Creative Nonfiction Desi

I was getting used to wearing the saree to work. The cotton felt good but the skirt beneath was tied a bit too tight. At the end of the day, it dug into my skin, leaving a deep mark around my waist. This was the mandatory dress code for the college where I had just landed a job. I believed it was so instated to make the teachers feel powerful, distinct and extract respect from the students who had probably seen only their grandmothers wrapped in the five and a half meters of fabric, pleated and tucked into the skirt, a death grip on the waist.

It was not a long time ago that I had been in college myself. Why did I want to teach hyperactive and distracted kids, those subjects which I hated myself? Needed a job, that’s why. Anything to leave home and spin something of my own. The long-term plan was to throw the saree away and find my way into another city, more modern and happening. I wanted to free myself from the passive-aggressive neighborly curiosity, the incessant veiled competition. I was exhausted with the blatant parading of trophies and marks, neighbors who constantly compared our heights, weights, pitting classmates against each other when we could be friends. I did not want to be dragged into the vicious cycle; I did not want to become one of those women. I wanted to cherish the good memories of holidays spent roaming about, swinging from the coconut tree fronds, playing cricket on roads, climbing into uninhabited ghost houses belonging to families living in the Gulf which was how Middle Eastern cities were collectively known locally.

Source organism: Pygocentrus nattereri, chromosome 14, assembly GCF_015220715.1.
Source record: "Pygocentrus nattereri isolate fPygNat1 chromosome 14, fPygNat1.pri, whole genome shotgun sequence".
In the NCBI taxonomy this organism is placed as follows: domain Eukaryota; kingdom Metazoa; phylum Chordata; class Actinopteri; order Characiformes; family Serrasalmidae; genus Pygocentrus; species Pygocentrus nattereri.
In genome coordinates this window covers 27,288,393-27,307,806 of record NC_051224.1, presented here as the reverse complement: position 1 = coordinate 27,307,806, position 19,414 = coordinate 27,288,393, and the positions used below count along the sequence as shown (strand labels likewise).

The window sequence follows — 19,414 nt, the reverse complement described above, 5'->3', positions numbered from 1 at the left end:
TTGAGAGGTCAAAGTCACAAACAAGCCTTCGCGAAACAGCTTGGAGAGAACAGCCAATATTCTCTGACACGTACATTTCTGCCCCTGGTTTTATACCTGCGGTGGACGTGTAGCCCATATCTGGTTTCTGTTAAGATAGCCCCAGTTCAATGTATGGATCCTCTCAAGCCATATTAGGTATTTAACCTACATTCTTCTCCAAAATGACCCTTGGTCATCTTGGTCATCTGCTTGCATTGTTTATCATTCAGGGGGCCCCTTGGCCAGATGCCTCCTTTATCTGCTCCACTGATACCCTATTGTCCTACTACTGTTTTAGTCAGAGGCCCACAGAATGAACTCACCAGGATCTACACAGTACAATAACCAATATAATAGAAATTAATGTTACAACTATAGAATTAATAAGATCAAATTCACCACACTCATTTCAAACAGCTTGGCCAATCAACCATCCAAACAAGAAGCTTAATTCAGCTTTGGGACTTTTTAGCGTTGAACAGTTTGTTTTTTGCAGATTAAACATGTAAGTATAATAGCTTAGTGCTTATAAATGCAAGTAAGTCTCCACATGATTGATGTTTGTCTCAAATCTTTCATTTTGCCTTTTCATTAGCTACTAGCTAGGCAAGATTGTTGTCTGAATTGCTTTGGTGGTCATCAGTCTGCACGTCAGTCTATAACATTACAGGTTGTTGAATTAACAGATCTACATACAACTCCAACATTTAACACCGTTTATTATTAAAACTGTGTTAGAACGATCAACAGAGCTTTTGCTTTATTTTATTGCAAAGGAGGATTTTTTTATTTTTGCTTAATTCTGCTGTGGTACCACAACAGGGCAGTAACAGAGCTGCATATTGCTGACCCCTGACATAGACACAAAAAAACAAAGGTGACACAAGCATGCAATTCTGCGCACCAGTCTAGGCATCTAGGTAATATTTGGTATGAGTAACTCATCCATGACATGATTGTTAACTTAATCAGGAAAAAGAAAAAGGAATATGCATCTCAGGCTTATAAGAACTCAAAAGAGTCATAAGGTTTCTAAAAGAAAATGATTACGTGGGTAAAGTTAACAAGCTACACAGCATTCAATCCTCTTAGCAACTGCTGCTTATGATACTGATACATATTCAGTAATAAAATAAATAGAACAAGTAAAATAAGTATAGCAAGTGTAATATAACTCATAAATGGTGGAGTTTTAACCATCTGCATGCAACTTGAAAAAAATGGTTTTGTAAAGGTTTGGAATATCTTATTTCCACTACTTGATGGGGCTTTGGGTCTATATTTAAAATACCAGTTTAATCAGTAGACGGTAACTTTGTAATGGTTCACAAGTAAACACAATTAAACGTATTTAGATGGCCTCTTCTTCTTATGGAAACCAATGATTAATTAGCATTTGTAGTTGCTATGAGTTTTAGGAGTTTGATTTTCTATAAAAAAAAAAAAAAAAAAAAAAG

I had made a list of the things I loved about this place. The first was the sea, the beaches, the weekends spent walking along the long winding golden beaches, the sea teasing your feet. Thiruvananthapuram would always mean beaches to me. During holidays the entire population along with their guests from out of town visited these beaches. The beaches assured us a good time, with minimal expenses. The second would be the food, which I could replicate with some practice. Trouble was I had no inclination to cook as much as I had to eat. Next on the list would be the palaces. The Museum palace and grounds where my parents took anyone visiting us. The Kanakakunnu palace next door where they held flower exhibitions. The Kuthiramalika with all the one hundred and twenty-two wooden horses. The Kowdiar palace where the royal family lived.

Fourth on the list would be the trees, rising to the clouds, trunks with countless growth rings inside their bellies; each ring a testament to a bygone era. The wild jackfruit trees amazed me with their height and diameter. The fruit was most difficult to lay hands on because of the height at which it grew but those were the sweetest.

The next would be the rains, the relentless downpour which came down as clockwork on the First day of June, drenching eager school children as they walked to schools on the first day of the new school year after summer breaks. We wore rainwear shoes mostly the whole year through. Our St.Johns umbrellas were useless in the strong wind, yet we held onto them as we walked with glee. We sat drenched to the bone on the wooden benches; our umbrellas lined up on the corridors, unable to pay any attention to the teachers, their stiff cotton sarees softened by the rain but not their strict grim faces.